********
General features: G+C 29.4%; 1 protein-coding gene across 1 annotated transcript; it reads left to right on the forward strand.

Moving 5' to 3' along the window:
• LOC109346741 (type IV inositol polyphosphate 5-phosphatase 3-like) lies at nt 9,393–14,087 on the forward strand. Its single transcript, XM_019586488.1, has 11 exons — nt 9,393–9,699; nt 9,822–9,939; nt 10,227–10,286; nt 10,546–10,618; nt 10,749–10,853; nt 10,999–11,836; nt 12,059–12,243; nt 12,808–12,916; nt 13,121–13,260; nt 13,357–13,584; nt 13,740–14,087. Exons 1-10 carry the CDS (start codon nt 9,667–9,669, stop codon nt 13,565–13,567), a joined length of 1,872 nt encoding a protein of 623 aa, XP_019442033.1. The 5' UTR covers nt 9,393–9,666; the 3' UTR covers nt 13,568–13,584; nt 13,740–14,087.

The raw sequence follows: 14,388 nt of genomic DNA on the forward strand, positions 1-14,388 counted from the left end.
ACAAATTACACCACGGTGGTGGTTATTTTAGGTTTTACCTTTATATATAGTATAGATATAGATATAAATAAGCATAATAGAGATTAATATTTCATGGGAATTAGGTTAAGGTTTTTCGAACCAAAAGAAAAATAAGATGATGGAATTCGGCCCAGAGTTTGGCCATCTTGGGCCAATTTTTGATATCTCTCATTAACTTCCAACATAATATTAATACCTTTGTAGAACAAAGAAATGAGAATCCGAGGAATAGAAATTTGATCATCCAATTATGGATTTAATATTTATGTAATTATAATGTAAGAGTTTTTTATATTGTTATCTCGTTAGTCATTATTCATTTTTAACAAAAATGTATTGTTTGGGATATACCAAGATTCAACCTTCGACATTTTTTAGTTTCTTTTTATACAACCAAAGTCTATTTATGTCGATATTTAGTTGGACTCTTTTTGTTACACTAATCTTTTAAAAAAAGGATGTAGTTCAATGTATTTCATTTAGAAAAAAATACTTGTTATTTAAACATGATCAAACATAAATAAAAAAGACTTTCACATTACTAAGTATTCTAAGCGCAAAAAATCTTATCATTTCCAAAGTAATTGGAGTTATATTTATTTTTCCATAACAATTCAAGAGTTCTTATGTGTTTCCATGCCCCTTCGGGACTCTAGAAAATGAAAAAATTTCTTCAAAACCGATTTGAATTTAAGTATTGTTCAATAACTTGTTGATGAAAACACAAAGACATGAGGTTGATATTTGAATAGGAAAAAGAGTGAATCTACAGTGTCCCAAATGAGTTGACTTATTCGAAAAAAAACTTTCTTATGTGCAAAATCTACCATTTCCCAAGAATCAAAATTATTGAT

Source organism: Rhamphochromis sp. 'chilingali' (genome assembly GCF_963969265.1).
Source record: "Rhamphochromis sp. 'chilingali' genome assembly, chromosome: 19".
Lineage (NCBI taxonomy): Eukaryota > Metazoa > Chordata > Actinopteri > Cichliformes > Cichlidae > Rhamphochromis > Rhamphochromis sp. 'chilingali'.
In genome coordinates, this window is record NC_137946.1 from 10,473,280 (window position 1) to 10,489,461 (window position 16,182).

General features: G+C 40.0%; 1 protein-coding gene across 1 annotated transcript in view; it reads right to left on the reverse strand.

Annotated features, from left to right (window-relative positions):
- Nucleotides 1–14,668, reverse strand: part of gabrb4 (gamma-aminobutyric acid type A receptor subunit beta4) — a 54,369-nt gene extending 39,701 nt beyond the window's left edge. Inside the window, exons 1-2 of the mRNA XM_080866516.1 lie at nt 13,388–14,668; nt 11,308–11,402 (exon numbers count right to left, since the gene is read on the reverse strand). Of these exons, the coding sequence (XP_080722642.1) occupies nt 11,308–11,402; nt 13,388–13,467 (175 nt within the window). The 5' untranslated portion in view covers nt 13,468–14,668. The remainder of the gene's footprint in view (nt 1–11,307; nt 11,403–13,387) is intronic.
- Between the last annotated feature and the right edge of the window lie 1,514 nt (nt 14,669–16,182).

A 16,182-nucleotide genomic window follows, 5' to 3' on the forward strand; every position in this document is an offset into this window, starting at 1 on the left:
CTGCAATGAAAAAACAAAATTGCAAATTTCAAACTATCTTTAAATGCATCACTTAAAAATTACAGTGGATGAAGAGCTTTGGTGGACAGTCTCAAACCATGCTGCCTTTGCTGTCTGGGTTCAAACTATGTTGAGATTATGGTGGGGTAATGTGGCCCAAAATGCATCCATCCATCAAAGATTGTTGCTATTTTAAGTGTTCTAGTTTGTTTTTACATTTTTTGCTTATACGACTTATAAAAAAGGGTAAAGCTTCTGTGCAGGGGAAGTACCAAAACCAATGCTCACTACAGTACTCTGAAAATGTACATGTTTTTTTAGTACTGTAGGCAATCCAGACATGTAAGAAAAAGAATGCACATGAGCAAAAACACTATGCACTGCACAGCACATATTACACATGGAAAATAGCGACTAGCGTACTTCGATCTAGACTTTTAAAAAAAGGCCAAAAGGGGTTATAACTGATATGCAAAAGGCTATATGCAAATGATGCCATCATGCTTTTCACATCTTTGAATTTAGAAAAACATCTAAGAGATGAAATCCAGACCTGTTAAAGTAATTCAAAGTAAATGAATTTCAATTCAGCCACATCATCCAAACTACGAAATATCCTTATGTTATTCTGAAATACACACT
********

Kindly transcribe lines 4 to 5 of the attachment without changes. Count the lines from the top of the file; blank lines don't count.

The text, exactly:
The raw sequence follows: 14,388 nt of genomic DNA on the forward strand, positions 1-14,388 counted from the left end.
ACAAATTACACCACGGTGGTGGTTATTTTAGGTTTTACCTTTATATATAGTATAGATATAGATATAAATAAGCATAATAGAGATTAATATTTCATGGGAATTAGGTTAAGGTTTTTCGAACCAAAAGAAAAATAAGATGATGGAATTCGGCCCAGAGTTTGGCCATCTTGGGCCAATTTTTGATATCTCTCATTAACTTCCAACATAATATTAATACCTTTGTAGAACAAAGAAATGAGAATCCGAGGAATAGAAATTTGATCATCCAATTATGGATTTAATATTTATGTAATTATAATGTAAGAGTTTTTTATATTGTTATCTCGTTAGTCATTATTCATTTTTAACAAAAATGTATTGTTTGGGATATACCAAGATTCAACCTTCGACATTTTTTAGTTTCTTTTTATACAACCAAAGTCTATTTATGTCGATATTTAGTTGGACTCTTTTTGTTACACTAATCTTTTAAAAAAAGGATGTAGTTCAATGTATTTCATTTAGAAAAAAATACTTGTTATTTAAACATGATCAAACATAAATAAAAAAGACTTTCACATTACTAAGTATTCTAAGCGCAAAAAATCTTATCATTTCCAAAGTAATTGGAGTTATATTTATTTTTCCATAACAATTCAAGAGTTCTTATGTGTTTCCATGCCCCTTCGGGACTCTAGAAAATGAAAAAATTTCTTCAAAACCGATTTGAATTTAAGTATTGTTCAATAACTTGTTGATGAAAACACAAAGACATGAGGTTGATATTTGAATAGGAAAAAGAGTGAATCTACAGTGTCCCAAATGAGTTGACTTATTCGAAAAAAAACTTTCTTATGTGCAAAATCTACCATTTCCCAAGAATCAAAATTATTGAT